The big story
Triumph TR: Buy now
For the buyer who thinks an MGB Roadster really isn’t up to the job when it comes to performance, there’s always the Triumph TR4/5/6 trio. All models have been a mainstay of the UK’s classic movement and the 4, with its dramatic break from the TR3, succeeded in moving the sporting Triumph up a notch on the British sports car ladder.
Thanks to a long production run there’s plenty of choice and American examples offer a chance to buy good rust-free examples – providing, of course, that they come from dry states.
There are plenty of projects too, and for the have-a-go enthusiast they offer a good way of not spending winter months in front of the television.
There was little TR4/5/6 action at the start of the year, other than a restoration-project 1971 TR6 which Anglia Car Auctions sold for £8190. Silverstone Auctions sold a very good 1962 TR4 for just over £24,000 at Race Retro a month later.
Would-be TR4 owners were in for a treat in March when two more sold – a 1962 example was sold by Historics for £18,480 while H&H hammered away a 1966 4A for £20,250.
Barons and South Western Vehicle Auctions obliged in April, Barons offering a 1962 TR4 (£13k) and a 1967 TR4A (£18k) and SWVA’s 1965 TR4 made £21,116. June saw H&H sell a 1966 4A for a healthy £21,937 at its first RAC sale.
To many the TR6 offers the best value for money in the traditional two-seater sector, with its close links to its ‘4’ and ‘5’ predecessors, and a regular supply of American imports means more choice and lower prices than for TR4s and the much scarcer TR5. Barons’ April sale saw two 1971 TR6s sell for £13,200 and £18,700, and a 1973 car for £16,500.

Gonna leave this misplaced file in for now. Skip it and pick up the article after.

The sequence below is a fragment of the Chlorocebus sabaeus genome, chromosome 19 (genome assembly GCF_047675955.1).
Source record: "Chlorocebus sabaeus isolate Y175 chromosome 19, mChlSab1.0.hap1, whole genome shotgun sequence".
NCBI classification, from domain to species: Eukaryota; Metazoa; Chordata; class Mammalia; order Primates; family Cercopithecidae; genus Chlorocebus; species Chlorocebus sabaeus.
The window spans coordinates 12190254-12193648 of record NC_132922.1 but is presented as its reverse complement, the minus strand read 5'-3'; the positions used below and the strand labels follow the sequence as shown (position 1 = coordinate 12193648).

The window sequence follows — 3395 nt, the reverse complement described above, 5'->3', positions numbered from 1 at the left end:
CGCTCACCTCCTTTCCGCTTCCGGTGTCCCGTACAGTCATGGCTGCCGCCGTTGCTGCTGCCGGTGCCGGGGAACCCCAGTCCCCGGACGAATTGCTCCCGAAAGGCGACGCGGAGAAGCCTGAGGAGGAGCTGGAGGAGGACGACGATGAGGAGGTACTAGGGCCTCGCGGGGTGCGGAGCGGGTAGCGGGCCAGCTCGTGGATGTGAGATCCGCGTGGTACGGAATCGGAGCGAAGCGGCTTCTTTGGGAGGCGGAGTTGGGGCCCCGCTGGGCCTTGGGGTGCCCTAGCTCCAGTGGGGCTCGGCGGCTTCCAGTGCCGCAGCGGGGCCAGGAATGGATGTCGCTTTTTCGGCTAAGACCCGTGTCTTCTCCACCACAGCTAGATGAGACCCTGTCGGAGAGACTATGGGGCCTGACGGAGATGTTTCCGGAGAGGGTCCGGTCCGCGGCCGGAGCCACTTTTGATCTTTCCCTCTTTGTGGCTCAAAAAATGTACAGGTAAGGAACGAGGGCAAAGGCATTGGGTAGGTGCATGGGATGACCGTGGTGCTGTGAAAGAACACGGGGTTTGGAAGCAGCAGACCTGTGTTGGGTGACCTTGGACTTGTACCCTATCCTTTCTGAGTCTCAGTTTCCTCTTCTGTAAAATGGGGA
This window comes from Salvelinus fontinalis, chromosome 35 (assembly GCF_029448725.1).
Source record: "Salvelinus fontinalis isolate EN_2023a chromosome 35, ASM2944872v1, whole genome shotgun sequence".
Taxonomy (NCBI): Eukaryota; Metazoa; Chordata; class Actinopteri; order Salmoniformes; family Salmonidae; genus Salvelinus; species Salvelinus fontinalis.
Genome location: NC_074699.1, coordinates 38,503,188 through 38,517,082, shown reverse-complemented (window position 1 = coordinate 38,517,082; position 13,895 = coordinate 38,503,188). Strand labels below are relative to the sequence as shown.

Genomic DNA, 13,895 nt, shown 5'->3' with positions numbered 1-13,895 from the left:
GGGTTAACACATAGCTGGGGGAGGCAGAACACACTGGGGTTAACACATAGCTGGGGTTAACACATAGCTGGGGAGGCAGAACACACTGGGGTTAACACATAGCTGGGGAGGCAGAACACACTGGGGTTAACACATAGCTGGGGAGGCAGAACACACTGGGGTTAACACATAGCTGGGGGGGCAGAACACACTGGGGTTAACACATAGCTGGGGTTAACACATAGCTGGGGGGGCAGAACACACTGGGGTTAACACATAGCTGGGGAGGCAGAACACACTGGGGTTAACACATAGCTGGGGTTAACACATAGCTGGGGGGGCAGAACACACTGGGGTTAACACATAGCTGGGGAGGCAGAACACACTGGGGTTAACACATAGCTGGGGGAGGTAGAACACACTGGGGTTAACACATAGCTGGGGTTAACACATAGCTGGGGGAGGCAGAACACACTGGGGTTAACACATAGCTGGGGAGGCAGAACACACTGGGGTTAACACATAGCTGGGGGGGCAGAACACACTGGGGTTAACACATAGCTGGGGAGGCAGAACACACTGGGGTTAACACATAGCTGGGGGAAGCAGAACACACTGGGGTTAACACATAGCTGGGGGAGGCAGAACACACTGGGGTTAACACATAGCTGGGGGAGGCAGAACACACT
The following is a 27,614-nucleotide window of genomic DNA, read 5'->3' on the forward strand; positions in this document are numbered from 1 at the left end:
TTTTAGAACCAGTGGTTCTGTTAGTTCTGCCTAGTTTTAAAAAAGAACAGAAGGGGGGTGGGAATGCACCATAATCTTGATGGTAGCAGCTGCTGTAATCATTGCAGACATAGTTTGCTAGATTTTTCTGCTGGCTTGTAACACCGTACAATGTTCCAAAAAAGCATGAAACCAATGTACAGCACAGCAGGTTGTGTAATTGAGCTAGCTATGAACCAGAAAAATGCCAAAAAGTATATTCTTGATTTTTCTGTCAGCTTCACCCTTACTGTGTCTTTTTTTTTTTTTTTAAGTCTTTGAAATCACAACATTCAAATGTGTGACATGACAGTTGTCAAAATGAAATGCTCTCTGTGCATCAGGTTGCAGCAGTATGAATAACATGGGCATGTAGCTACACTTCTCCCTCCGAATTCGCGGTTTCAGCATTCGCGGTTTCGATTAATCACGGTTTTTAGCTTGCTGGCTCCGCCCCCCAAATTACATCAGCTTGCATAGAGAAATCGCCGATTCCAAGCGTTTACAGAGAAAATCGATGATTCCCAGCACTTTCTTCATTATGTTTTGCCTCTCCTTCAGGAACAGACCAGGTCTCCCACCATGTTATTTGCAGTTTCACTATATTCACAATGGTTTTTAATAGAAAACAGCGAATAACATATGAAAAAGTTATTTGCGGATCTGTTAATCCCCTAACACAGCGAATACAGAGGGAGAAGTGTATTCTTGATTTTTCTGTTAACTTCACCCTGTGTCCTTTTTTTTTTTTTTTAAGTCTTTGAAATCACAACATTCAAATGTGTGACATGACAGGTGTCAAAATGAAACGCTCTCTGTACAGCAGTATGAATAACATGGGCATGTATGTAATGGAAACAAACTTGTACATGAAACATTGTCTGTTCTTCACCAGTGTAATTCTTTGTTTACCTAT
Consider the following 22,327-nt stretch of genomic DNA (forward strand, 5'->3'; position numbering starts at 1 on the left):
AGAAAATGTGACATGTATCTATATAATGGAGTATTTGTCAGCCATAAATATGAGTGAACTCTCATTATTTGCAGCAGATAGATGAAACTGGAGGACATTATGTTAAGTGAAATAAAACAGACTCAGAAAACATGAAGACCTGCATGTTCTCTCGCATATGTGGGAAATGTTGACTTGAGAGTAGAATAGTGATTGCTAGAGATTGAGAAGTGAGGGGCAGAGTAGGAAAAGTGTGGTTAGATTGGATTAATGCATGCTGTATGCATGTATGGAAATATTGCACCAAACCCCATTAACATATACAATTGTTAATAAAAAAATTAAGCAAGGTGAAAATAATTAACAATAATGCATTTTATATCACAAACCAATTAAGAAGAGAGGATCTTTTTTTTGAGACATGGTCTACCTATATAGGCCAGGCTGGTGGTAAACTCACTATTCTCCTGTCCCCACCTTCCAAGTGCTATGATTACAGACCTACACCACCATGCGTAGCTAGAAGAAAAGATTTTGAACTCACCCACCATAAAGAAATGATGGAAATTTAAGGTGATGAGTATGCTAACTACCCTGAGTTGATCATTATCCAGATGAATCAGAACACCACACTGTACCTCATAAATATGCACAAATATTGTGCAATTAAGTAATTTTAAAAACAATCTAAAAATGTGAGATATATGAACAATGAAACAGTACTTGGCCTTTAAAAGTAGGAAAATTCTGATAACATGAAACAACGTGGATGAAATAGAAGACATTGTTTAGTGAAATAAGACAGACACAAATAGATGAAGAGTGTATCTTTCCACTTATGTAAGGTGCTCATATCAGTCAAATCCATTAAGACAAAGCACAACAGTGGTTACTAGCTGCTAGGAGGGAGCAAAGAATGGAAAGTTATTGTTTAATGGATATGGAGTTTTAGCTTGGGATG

Prices can vary wildly, as prices from May show – Brightwells sold a 1969 TR6 for a reasonable £9570 and a 1973 example for £16,500, while further south Historics got £16,800 for a 1971 car and a strong £23,520 for a very good 1972 model. Silverstone wasn’t far behind, making £23,063 for a 1973 TR6.
Three TR6s found new homes in June – Barons sold a 1973 model for £14,850 and Classic Car Auctions sold a 1974 car for £14,300 and a 1975 car for £17,050.
While the TR6 offers buyers far more opportunities and TR4s are reasonably common, anyone wanting a TR5 is likely to be in for a long wait. But whichever model an enthusiast wants, they all offer first-rate performance, looks, spares support and club camaraderie.
Barons sold a TR4 and a TR4A in its April sale, along with a TR5.